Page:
The incident took place at a pharmaceutical company located at Industrial Development Area, Uppal.

Photo of Bheema who died of asphyxiation
news Crime Friday, November 20, 2020 - 17:03

The inhuman practice of manual scavenging claimed yet another life in India as 35-year-old Malothu Bheema was killed in Hyderabad’s Uppal area on Friday. Another person, identified as Bhukya, is critical. The incident took place at around 12.30 pm, according to the police. Both Bheema and Bhukya — belonging to the Scheduled Tribes community — came to clean a drain in Telangana Pharma, a pharmaceutical company located at Industrial Development Area, Uppal. However, while cleaning the drain, they could not breathe and fell unconscious. Those working at the facility noticed this and immediately pulled them out. Unfortunately, Bheema succumbed instantaneously, while Bhukya was shifted to a private hospital. Uppal Inspector Ch Ranga Swamy told TNM that Bhukya’s condition is “critical.”

The body of Bheema was shifted to Gandhi Hospital, police said. The police are yet to register a case regarding the incident. Manual scavenging is a punishable crime. The practice is banned under the Prohibition of Employment of Manual Scavengers and their Rehabilitation Act 2013. As per the Act, no person shall engage or employ, either directly or indirectly a manual scavenger.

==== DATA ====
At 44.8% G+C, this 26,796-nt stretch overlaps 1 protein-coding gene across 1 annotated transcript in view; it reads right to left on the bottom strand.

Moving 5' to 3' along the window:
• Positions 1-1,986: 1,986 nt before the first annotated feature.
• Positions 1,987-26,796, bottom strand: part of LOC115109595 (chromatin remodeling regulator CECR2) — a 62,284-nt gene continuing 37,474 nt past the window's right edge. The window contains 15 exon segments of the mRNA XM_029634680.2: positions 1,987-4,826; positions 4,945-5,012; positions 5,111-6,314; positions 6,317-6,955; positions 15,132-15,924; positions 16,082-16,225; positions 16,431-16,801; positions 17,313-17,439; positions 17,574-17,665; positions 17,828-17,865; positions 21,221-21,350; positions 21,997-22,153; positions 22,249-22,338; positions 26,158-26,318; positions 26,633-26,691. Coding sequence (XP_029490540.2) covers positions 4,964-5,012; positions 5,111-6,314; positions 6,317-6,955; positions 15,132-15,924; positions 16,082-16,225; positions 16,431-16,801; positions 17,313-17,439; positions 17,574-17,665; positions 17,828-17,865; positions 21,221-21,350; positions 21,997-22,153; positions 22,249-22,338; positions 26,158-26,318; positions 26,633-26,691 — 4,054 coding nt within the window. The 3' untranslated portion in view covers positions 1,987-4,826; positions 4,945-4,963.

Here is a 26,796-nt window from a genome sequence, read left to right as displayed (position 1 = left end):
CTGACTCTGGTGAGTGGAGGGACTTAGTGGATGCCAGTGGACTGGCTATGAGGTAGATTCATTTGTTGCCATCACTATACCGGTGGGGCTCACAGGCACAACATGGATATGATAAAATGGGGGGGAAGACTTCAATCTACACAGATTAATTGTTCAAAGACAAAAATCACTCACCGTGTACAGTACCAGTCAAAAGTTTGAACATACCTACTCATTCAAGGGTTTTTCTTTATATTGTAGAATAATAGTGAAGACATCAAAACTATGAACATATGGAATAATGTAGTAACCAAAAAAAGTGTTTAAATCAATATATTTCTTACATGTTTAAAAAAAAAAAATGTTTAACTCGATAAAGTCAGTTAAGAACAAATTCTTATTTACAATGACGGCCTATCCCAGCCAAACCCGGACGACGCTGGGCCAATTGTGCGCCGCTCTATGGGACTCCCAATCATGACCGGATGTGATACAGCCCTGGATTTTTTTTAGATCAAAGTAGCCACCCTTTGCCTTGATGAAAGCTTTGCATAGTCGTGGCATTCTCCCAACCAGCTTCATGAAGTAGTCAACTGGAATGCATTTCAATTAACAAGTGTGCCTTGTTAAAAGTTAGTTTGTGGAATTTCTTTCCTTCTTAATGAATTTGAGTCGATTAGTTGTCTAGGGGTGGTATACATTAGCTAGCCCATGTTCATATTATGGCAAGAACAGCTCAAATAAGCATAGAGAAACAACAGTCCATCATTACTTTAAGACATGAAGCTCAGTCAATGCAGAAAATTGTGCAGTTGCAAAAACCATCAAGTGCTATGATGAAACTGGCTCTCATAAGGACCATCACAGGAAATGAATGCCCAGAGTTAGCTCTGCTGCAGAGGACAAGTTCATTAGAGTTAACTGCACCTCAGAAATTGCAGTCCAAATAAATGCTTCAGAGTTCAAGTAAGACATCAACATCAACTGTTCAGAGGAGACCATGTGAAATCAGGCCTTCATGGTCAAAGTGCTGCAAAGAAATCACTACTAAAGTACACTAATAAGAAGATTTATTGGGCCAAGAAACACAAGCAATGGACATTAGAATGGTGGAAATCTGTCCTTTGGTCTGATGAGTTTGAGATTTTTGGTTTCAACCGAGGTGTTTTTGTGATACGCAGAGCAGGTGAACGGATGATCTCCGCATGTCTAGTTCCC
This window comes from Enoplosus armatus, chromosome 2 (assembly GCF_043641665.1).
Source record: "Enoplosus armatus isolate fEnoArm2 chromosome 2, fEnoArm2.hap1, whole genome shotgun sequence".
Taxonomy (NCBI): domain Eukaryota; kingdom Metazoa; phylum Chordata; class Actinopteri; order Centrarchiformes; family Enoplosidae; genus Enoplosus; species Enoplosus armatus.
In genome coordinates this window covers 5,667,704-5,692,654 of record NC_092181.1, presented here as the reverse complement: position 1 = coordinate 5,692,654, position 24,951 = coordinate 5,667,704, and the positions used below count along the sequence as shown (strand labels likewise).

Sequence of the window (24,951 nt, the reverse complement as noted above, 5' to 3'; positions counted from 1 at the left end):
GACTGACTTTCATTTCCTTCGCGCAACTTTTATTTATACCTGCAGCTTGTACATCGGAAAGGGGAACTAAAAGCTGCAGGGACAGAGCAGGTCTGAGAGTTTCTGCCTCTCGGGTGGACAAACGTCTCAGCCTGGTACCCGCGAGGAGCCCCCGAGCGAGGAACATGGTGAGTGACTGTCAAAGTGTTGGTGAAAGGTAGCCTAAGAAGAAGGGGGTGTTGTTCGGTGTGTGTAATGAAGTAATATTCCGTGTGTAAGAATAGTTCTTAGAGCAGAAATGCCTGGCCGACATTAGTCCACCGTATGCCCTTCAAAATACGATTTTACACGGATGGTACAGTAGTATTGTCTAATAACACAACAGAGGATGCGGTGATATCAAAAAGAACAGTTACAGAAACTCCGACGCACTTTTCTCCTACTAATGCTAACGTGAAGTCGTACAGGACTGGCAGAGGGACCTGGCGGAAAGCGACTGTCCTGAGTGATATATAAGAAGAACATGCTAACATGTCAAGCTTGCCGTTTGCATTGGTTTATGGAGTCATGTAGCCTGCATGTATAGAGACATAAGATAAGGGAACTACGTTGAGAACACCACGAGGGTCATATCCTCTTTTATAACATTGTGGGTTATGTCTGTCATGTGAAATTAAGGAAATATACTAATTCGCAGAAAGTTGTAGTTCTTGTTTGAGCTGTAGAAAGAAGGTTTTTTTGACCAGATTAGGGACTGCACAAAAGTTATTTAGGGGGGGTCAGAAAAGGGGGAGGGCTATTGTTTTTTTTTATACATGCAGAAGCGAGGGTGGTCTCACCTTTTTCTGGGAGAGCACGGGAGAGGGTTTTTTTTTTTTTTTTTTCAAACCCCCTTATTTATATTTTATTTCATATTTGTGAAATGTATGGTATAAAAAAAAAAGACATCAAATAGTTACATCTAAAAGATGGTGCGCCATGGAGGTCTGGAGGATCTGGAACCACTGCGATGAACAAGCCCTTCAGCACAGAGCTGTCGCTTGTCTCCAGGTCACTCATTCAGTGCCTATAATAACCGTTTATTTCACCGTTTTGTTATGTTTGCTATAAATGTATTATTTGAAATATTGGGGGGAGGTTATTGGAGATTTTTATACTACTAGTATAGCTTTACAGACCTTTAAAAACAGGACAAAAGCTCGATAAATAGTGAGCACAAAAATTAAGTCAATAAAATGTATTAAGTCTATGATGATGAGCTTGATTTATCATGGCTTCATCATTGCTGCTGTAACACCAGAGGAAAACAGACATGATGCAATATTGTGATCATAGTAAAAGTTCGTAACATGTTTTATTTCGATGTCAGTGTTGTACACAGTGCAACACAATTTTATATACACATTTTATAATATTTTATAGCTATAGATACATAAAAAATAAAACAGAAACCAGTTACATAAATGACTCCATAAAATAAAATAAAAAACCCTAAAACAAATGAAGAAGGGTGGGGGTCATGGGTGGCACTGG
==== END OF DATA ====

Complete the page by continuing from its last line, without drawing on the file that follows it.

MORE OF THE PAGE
Those who violate this law are punishable with one year imprisonment or a fine of Rs 50,000, or both. For repeating the same offence, the imprisonment is for two years or a fine of Rs 1 lakh, or both. In the Act, a “manual scavenger” is defined as a person engaged or employed for manually cleaning, carrying, disposing of or otherwise handling in any manner, human excreta in an insanitary latrine or in an open drain or pit into which the human excreta from the insanitary latrine is disposed of, or on a railway track or in such other spaces or premises.

Minister of State for Social Justice and Empowerment Ramdas Athawale had revealed in the Rajya Sabha in 2019, that 110 persons lost their lives due to manual scavenging — with the highest deaths of 21 recorded in Uttar Pradesh. Last year, the minister also said that over the five years leading up to 2019, the death count in Tamil Nadu stood at 144, more than double the number of casualties reported by Uttar Pradesh, the next highest state at 71.

Telangana had reported zero cases. However, most of the manual scavenging deaths go unreported, activists say.